To get the remote control that came with my tv-card working, I needed LIRC, so I issued the following commands, as root:
Some small explanation: yes I am not a guru, I know this isn't pretty but at least it makes it work. It should normally not be necessary to add the extra stuff to the /etc/rc.local file. But anyway. Then I created (with quite a lot of trial and error) the file in my homedir ~/.lircrc that makes lirc and mplayer work together. Make sure you do switch on lirc support of mplayer. And voila. So now I can move the mouse with the remote, fully control mplayer from the sofa.
KDE / graphical user interface configuration steps
Most of the following things are done by the user, in the users home directory (/home/[user]) or with gui tools.
First things first, which for me means to get usable (windows) behaviour. Meaning: not the standard behaviour that the most used OSes have, but something that you (I really) can actually work with. I want/need/require (hey it´s my machine, I can require things of it, right?) the following:
It must be my lucky day, because all this can easily be done with KDE. Actually, points 3 to 8 are readily available already, without having to change anything in the settings. Note that point 7 is necessary since I wanted that clicking in a window does not bring it to front (which is the case in the standard less usable behaviour). 3 and 4 is done with
I have gotten a bit creative and made a shockwave flash page (warning: ~600KB) on what this behaviour looks like.
Now expand the LookNFeel section by clicking on the plus sign in front of it. Go to Window Behavior, and choose the Policy: Focus Follows Mouse; then unselect ´auto raise´ and ´click raise´. At the top, go to the second tab ´Actions´ and in the ´Inactive Inner Window´ make sure all three entries say: ¨Activate & Pass Click¨.
The lower part should have
Now that we´re here, we may as well set the single click part, so that a single click on a desktop icon will do to launch whatever is being clicked. Expand (on the left side) the Peripherals section, select the ´mouse´ entry, and select ´Single-click to open files and folders´ in the Icons-section. BTW in the ´Advanced´-tab you can adjust the speed of the mouse (among other things) if it´s not to your liking.
Now that the KDE CC is open anyway, let´s expand the ´LookNFeel´ section again, and select ¨Behaviour¨. If you don´t want to have icons on your desk with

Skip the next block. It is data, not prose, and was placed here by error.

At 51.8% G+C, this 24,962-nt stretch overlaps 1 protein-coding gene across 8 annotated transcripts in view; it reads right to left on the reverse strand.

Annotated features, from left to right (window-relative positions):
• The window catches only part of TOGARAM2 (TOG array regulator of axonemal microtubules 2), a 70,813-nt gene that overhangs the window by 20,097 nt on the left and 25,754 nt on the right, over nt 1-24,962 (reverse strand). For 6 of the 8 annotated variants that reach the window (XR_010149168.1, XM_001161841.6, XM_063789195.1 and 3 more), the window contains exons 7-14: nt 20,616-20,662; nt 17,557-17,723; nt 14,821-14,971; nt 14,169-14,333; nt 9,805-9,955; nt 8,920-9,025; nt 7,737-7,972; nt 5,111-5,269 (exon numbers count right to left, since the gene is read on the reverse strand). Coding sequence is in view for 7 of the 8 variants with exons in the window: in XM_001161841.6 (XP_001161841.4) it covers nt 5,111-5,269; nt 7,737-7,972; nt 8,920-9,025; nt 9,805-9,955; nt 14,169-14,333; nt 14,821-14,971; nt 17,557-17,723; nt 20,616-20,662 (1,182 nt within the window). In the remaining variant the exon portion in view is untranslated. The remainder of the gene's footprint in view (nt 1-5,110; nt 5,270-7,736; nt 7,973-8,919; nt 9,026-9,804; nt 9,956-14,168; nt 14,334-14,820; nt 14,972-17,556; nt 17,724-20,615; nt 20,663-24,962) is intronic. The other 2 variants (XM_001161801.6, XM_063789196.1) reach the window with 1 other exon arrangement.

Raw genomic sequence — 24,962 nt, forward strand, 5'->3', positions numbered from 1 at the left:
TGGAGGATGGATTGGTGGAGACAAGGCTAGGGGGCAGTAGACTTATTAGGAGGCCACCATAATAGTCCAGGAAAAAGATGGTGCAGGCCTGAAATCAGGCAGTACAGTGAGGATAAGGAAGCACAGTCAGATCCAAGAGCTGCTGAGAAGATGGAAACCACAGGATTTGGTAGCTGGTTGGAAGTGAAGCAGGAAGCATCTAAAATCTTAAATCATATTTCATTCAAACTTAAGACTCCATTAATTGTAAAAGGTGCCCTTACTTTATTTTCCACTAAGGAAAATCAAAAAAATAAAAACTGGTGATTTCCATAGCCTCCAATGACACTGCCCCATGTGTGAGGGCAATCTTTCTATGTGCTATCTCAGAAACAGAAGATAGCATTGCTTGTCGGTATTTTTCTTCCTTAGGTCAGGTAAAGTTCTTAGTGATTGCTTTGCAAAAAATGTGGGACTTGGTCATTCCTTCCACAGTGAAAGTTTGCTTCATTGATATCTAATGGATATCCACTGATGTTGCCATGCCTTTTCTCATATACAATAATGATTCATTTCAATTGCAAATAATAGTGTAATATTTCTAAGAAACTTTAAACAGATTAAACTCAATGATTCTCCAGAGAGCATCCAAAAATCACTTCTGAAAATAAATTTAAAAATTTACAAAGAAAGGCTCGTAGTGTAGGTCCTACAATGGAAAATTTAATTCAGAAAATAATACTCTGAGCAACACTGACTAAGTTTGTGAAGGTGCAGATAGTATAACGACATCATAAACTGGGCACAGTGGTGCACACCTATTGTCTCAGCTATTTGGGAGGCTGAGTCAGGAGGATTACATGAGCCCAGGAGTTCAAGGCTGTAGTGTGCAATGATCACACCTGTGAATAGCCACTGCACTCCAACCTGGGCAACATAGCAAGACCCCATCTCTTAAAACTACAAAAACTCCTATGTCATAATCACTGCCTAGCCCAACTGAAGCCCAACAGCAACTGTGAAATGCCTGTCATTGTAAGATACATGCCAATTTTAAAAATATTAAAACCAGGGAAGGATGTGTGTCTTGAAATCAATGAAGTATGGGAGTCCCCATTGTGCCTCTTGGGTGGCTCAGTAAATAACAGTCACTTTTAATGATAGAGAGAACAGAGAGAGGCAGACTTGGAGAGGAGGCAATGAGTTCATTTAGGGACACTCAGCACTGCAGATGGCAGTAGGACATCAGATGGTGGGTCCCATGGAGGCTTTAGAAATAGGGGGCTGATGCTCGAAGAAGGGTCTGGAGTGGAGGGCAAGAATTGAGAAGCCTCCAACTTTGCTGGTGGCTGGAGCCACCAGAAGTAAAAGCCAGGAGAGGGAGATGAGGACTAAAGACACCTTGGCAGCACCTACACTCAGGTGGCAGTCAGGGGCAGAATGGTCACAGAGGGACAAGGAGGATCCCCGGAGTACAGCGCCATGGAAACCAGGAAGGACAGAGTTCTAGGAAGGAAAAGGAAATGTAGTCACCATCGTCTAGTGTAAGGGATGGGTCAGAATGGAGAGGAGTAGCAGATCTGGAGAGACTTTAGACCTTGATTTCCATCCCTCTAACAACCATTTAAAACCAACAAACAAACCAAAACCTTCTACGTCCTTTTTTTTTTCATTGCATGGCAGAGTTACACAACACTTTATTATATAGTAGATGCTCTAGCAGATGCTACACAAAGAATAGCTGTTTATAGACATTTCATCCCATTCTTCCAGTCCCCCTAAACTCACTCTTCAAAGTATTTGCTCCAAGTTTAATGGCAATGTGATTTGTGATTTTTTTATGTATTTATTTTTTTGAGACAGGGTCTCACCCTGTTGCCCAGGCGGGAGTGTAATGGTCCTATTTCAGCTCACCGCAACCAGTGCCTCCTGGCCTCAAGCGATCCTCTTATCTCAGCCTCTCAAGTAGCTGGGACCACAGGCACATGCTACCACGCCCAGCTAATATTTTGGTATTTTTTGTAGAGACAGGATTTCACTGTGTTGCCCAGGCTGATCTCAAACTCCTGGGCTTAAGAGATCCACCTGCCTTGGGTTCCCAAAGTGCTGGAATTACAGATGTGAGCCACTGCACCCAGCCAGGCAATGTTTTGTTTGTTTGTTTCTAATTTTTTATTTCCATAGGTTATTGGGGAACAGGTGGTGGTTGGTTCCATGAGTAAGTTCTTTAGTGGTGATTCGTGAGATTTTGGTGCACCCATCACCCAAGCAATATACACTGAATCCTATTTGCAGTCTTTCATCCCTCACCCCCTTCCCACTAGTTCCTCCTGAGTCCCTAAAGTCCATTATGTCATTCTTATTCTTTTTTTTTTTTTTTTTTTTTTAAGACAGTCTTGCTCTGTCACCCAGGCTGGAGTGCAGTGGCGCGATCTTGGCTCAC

Something else that I like is Icon Zooming, in case you don't know you can check out what that looks like (~320KB). Right click the panel and select 'Panel Menu' => 'Configure Panel', in the new window that opens select the 'Appearance' entry on the left side, and tick the box: "Enable icon zooming".
Setting up the extra mousbuttons on my Logitech MX700
To be able to use the extra mouse buttons that I have on my MX700 wireless optical USB mouse I did the following:
plus, of course the following (also as normal user, in the home-dir) to make the right .imwheelrc:
With these settings/files the thumb buttons on the mouse are "back" and "forward" in browsers/konqueror, and the wheelbuttons function as if the wheel is continuously being scrolled respectively up or down. My
Configuring the analogue rear channels of my SBLive5.1 audio card
To get audio out of the rear speakers with my SBLive5.1 and ALSA in my analogue 4 channel setup, I opened kmix (start - multimedia - sound - kmix) and muted the last culumn:
Oh and by the way, after install, the main volume control is muted. So you're going to have to play a bit with the sliders in kmix. (Even if the sliders indicate a non-zero volume setting, you have to slide a bit for the setting to be accepted.)
Setting up java in Konqueror, Mozilla and Opera
To install java, just do:
Getting back the 'good' fonts in Opera
After upgrading Opera to something newer than 7.22 or so, your fonts may suddenly get ugly (they did in my case),
just edit your
Total configuration time
Estimated total configuration time: less than one hour. Total downloads: ~100MB give or take a few. With the installation time of about an hour (including thinking about what packages to install etc), two hours plus 100MB downloads to get a completely functional and usable system sounds pretty good to me.